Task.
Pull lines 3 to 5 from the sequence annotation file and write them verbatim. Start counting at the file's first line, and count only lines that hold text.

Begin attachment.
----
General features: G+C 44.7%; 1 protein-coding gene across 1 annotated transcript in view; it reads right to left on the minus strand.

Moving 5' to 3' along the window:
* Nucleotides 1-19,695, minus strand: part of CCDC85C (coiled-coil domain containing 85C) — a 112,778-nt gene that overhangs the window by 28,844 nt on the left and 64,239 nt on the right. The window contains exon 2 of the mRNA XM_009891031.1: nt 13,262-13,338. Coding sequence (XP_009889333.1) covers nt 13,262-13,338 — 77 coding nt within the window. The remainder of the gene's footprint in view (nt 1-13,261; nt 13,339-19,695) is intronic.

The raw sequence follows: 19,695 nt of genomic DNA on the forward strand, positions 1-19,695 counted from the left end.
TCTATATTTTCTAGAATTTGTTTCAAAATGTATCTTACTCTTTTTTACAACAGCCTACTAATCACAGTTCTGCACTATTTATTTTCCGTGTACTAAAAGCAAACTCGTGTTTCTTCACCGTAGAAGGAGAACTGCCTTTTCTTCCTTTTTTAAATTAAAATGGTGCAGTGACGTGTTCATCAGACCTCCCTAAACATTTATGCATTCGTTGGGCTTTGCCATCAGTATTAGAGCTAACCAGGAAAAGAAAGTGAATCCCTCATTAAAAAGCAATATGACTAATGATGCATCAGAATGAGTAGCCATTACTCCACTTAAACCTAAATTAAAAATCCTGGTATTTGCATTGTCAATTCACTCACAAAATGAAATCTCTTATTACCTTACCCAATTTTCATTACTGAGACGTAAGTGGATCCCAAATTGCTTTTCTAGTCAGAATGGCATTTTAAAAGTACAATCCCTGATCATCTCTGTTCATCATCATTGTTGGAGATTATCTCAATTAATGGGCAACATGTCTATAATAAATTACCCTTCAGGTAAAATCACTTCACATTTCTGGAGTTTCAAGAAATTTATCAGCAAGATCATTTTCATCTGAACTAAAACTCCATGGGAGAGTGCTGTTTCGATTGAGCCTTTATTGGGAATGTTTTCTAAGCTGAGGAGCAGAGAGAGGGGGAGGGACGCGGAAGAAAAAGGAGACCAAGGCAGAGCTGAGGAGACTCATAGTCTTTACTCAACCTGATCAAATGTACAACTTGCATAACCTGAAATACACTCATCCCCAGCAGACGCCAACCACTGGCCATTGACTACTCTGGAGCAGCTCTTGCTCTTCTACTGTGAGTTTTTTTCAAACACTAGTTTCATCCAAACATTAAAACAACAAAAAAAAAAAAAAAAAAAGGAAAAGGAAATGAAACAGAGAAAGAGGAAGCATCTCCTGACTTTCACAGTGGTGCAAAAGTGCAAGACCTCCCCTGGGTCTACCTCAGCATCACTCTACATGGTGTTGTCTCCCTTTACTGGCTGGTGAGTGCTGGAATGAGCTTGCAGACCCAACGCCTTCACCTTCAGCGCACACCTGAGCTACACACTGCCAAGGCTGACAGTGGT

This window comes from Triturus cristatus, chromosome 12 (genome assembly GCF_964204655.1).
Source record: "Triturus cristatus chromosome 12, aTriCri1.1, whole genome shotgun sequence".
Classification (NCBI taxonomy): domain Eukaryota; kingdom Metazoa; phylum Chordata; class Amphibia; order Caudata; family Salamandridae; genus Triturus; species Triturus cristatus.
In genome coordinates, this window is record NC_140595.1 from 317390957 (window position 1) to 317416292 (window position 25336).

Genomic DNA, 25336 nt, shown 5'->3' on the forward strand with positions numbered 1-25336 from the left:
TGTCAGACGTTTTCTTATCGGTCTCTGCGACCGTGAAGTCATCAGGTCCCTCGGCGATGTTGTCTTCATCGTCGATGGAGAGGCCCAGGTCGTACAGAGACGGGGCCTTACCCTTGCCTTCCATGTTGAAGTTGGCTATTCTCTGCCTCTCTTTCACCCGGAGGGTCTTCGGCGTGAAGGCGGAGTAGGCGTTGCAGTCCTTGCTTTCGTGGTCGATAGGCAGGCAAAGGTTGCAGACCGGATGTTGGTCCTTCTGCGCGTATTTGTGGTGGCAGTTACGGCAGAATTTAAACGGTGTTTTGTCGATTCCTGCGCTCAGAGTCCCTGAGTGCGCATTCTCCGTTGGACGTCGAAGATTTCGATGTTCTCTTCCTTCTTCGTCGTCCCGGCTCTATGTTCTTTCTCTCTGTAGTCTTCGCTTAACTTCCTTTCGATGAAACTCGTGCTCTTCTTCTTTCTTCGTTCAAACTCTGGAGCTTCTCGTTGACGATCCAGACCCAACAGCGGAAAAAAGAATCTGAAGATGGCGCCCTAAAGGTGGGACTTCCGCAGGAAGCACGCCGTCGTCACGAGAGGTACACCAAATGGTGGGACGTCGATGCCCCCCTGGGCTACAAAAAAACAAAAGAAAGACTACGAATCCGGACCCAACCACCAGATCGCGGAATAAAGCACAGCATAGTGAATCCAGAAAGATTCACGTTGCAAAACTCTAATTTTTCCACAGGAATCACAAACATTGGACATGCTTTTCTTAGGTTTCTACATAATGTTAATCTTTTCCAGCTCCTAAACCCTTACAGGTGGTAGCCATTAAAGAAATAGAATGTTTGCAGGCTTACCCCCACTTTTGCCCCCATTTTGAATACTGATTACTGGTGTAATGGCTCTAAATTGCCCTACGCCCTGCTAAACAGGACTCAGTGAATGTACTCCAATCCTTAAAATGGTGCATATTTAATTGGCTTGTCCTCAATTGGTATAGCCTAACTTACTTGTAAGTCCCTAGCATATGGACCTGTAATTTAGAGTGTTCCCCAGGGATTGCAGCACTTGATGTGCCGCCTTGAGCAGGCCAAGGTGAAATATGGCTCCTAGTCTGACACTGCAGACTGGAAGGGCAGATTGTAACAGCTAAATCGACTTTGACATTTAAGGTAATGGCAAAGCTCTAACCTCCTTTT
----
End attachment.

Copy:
* Nucleotides 1-19,695, minus strand: part of CCDC85C (coiled-coil domain containing 85C) — a 112,778-nt gene that overhangs the window by 28,844 nt on the left and 64,239 nt on the right. The window contains exon 2 of the mRNA XM_009891031.1: nt 13,262-13,338. Coding sequence (XP_009889333.1) covers nt 13,262-13,338 — 77 coding nt within the window. The remainder of the gene's footprint in view (nt 1-13,261; nt 13,339-19,695) is intronic.

The raw sequence follows: 19,695 nt of genomic DNA on the forward strand, positions 1-19,695 counted from the left end.
TCTATATTTTCTAGAATTTGTTTCAAAATGTATCTTACTCTTTTTTACAACAGCCTACTAATCACAGTTCTGCACTATTTATTTTCCGTGTACTAAAAGCAAACTCGTGTTTCTTCACCGTAGAAGGAGAACTGCCTTTTCTTCCTTTTTTAAATTAAAATGGTGCAGTGACGTGTTCATCAGACCTCCCTAAACATTTATGCATTCGTTGGGCTTTGCCATCAGTATTAGAGCTAACCAGGAAAAGAAAGTGAATCCCTCATTAAAAAGCAATATGACTAATGATGCATCAGAATGAGTAGCCATTACTCCACTTAAACCTAAATTAAAAATCCTGGTATTTGCATTGTCAATTCACTCACAAAATGAAATCTCTTATTACCTTACCCAATTTTCATTACTGAGACGTAAGTGGATCCCAAATTGCTTTTCTAGTCAGAATGGCATTTTAAAAGTACAATCCCTGATCATCTCTGTTCATCATCATTGTTGGAGATTATCTCAATTAATGGGCAACATGTCTATAATAAATTACCCTTCAGGTAAAATCACTTCACATTTCTGGAGTTTCAAGAAATTTATCAGCAAGATCATTTTCATCTGAACTAAAACTCCATGGGAGAGTGCTGTTTCGATTGAGCCTTTATTGGGAATGTTTTCTAAGCTGAGGAGCAGAGAGAGGGGGAGGGACGCGGAAGAAAAAGGAGACCAAGGCAGAGCTGAGGAGACTCATAGTCTTTACTCAACCTGATCAAATGTACAACTTGCATAACCTGAAATACACTCATCCCCAGCAGACGCCAACCACTGGCCATTGACTACTCTGGAGCAGCTCTTGCTCTTCTACTGTGAGTTTTTTTCAAACACTAGTTTCATCCAAACATTAAAACAACAAAAAAAAAAAAAAAAAAAGGAAAAGGAAATGAAACAGAGAAAGAGGAAGCATCTCCTGACTTTCACAGTGGTGCAAAAGTGCAAGACCTCCCCTGGGTCTACCTCAGCATCACTCTACATGGTGTTGTCTCCCTTTACTGGCTGGTGAGTGCTGGAATGAGCTTGCAGACCCAACGCCTTCACCTTCAGCGCACACCTGAGCTACACACTGCCAAGGCTGACAGTGGT